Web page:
Elevating Cigar Storage
The Art of Cigar Preservation
Arturo Fuente, Partagás or Cohiba?
To savor the rich flavors and aromas of cigars, one must master the art of cigar preservation. In this post, we navigate the intricate world of humidors and explore the essential elements to cigar perfection.
Crafting the Optimal Humidor Environment
Preserving the quality of cigars demands a meticulous approach, and one critical factor is shielding them from light exposure, especially direct sunlight. It is highly recommended that walk-in humidors or cigar cabinets are designed without windows. This choice is twofold: firstly, windows can introduce the risk of air leakage, which could disrupt the carefully controlled humidity levels within the humidor. Secondly, sunlight streaming through windows can be detrimental to cigars, leading to fluctuations in temperature and ultimately degrading their quality.
Understanding Humidity's Role in Cigar Preservation
High humidity levels, specifically above 72%, can be detrimental to cigars. At these levels, cigars start to perspire, and their wrappers develop an oily appearance. This excess moisture can cause cigars to expand, potentially rupturing their delicate wrappers. In extreme cases, mold might develop, posing a serious threat to the cigar’s integrity. Cigars stored in overly humid conditions often burn slower, necessitating frequent burn corrections and possible re-lighting. The flavor profile of these cigars is also negatively affected, resulting in an unpleasant taste.
Cigars stored in conditions with insufficient humidity face their own set of problems. They tend to burn quicker, are more prone to becoming brittle and cracking, and the lack of moisture can cause them to burn hotter. This excessive heat can destroy the intricate flavours of the cigar.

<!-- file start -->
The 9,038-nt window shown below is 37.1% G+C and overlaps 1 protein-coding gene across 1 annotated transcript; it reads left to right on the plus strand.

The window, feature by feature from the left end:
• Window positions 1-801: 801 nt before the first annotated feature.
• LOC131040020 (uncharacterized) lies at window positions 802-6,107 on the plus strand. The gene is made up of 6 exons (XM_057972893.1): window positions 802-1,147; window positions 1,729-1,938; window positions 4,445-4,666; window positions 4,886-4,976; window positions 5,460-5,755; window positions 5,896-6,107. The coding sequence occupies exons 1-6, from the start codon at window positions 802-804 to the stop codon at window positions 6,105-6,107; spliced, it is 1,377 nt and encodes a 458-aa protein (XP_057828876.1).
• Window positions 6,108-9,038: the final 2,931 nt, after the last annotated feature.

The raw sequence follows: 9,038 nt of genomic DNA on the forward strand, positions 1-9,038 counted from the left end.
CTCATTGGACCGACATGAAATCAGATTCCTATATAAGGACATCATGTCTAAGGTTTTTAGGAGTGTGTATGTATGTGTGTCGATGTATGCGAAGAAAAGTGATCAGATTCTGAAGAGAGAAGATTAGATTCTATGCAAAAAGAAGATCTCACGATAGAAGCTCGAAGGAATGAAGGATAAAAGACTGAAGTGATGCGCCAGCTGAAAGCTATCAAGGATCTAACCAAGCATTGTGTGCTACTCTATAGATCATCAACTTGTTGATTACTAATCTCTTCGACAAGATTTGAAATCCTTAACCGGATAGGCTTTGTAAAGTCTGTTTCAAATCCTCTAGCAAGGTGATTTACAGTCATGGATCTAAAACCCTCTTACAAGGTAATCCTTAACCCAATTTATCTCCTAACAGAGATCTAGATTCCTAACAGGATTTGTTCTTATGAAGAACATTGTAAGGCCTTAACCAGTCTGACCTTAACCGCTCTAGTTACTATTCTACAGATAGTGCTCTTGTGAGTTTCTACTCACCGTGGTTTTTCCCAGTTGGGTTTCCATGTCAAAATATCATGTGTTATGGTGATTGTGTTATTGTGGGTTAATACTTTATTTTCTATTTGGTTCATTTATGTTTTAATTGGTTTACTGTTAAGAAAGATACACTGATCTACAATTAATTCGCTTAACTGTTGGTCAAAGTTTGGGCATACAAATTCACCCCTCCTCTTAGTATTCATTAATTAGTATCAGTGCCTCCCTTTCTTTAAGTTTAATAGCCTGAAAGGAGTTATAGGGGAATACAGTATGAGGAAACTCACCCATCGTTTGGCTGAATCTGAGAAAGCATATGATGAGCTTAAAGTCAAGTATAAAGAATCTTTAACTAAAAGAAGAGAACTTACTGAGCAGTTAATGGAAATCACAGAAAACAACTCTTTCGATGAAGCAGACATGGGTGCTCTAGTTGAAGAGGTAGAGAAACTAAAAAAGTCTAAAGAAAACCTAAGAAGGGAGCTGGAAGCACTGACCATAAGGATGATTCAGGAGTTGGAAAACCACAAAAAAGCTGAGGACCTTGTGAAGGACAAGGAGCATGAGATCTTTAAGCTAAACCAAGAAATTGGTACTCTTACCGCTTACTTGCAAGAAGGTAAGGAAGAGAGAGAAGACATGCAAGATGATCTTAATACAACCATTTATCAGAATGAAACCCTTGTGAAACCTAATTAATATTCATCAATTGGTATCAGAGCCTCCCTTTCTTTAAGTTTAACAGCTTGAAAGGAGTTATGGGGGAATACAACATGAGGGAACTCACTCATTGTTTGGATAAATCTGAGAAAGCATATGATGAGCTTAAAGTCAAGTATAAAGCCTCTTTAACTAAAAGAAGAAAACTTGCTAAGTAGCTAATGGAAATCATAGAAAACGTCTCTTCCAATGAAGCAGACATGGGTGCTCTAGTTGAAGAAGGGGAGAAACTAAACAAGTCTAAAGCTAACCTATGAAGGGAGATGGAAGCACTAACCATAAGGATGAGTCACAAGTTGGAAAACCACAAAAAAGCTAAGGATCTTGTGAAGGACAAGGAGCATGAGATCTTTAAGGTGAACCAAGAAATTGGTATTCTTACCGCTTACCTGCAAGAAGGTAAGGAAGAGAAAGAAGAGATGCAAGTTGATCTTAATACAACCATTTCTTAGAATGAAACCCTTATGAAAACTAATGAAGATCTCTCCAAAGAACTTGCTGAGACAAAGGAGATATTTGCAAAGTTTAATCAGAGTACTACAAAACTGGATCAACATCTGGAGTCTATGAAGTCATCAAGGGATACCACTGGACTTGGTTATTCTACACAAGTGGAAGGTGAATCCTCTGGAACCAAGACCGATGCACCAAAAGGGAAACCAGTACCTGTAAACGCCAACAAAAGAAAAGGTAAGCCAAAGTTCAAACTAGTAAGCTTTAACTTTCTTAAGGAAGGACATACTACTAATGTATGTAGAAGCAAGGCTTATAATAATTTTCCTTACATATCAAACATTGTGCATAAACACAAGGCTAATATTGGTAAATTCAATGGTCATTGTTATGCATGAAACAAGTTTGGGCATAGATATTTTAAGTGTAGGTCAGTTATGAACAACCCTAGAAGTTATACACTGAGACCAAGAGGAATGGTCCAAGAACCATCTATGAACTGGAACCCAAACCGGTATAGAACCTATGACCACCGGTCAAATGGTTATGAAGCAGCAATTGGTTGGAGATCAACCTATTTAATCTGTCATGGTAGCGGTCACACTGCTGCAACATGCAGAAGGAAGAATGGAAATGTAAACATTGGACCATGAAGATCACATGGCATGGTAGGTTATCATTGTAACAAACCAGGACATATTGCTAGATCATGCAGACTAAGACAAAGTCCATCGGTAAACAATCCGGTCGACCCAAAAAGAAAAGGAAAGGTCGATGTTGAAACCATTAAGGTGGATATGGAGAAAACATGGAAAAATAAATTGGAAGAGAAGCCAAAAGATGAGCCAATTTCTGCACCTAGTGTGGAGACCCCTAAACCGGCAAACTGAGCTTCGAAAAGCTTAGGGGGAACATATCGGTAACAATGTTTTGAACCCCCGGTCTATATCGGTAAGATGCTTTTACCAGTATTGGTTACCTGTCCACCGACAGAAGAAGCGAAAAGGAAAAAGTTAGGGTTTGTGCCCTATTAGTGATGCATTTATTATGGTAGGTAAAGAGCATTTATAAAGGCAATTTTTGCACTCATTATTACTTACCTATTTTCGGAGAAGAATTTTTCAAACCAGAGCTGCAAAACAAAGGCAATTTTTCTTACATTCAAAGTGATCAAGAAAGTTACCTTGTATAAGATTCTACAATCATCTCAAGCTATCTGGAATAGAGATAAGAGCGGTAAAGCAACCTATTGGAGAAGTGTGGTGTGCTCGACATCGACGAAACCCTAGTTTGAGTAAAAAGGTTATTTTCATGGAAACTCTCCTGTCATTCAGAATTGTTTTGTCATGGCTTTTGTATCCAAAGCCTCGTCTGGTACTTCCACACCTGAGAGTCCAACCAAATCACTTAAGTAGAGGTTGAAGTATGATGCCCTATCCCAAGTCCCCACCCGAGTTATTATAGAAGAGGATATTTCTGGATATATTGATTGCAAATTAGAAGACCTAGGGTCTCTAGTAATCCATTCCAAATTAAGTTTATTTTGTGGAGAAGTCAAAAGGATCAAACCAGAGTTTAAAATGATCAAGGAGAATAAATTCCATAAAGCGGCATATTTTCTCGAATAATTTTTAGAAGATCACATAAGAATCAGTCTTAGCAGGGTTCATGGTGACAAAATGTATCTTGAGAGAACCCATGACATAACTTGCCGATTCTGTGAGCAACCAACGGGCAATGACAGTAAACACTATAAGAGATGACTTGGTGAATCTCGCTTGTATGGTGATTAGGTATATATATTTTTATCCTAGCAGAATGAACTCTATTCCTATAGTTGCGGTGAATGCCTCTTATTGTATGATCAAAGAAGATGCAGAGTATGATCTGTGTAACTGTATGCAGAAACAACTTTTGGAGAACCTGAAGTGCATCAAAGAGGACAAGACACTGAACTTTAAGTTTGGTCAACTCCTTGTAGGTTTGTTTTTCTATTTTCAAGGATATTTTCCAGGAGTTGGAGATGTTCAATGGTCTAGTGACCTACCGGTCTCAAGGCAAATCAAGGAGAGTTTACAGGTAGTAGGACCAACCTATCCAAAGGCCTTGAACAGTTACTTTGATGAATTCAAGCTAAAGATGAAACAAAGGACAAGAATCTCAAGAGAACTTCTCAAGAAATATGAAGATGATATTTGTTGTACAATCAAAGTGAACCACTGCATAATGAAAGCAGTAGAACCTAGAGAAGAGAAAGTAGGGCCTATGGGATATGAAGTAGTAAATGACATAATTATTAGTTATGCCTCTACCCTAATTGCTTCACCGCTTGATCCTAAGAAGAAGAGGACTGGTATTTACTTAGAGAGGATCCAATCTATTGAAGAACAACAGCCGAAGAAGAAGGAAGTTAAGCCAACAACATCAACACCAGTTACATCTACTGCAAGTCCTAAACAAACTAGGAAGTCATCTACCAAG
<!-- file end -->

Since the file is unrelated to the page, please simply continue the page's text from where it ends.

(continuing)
The Importance of Wood in Humidor Design
The careful selection of wood is not limited to the construction of humidor boxes. Every component, including racks, flooring, and other integral parts, must be chosen with equal care. The wood used for racks and flooring should be durable and resistant to moisture-related issues, such as warping or mold growth.
Spanish cedar, the primary choice for crafting humidors, stands out due to its unique properties. Contrary to what the name suggests, Spanish cedar is not actually cedar, nor does it originate from Spain. It is part of the Cedrela species, deciduous trees in the mahogany family, found primarily in West and South America. One of its key advantages is its near odorless, which is crucial in not overpowering the natural aromas of the cigars. Spanish cedar excels at humidity regulation and repelling tobacco beetles, making it ideal for maintaining the delicate balance required for cigar preservation.
The Impact of Resting Periods
A brief period of rest, ranging from a day to a week, can markedly enhance a cigar’s characteristics. Extended periods of storage, from months to years, can further improve the cigar’s quality. This improvement is due to the reduction of “barnyard aromas,” sharpness, and the resolution of draw-issues typically associated with cigars. Proper storage not only rids cigars of unwanted odors but also allows the wood of the humidor to positively influence the cigar’s aroma, contributing to a more refined and enjoyable smoking experience.